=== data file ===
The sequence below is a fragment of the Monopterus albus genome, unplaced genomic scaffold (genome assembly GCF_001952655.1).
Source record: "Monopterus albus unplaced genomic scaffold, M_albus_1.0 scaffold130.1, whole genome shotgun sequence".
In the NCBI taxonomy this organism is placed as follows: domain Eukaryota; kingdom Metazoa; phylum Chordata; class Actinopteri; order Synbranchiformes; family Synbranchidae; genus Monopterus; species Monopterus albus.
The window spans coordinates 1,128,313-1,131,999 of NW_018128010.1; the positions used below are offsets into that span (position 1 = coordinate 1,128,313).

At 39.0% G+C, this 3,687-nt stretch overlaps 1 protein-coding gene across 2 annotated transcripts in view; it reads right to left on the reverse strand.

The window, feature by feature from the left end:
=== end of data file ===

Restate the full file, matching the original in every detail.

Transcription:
The sequence below is a fragment of the Monopterus albus genome, unplaced genomic scaffold (genome assembly GCF_001952655.1).
Source record: "Monopterus albus unplaced genomic scaffold, M_albus_1.0 scaffold130.1, whole genome shotgun sequence".
In the NCBI taxonomy this organism is placed as follows: domain Eukaryota; kingdom Metazoa; phylum Chordata; class Actinopteri; order Synbranchiformes; family Synbranchidae; genus Monopterus; species Monopterus albus.
The window spans coordinates 1,128,313-1,131,999 of NW_018128010.1; the positions used below are offsets into that span (position 1 = coordinate 1,128,313).

At 39.0% G+C, this 3,687-nt stretch overlaps 1 protein-coding gene across 2 annotated transcripts in view; it reads right to left on the reverse strand.

The window, feature by feature from the left end: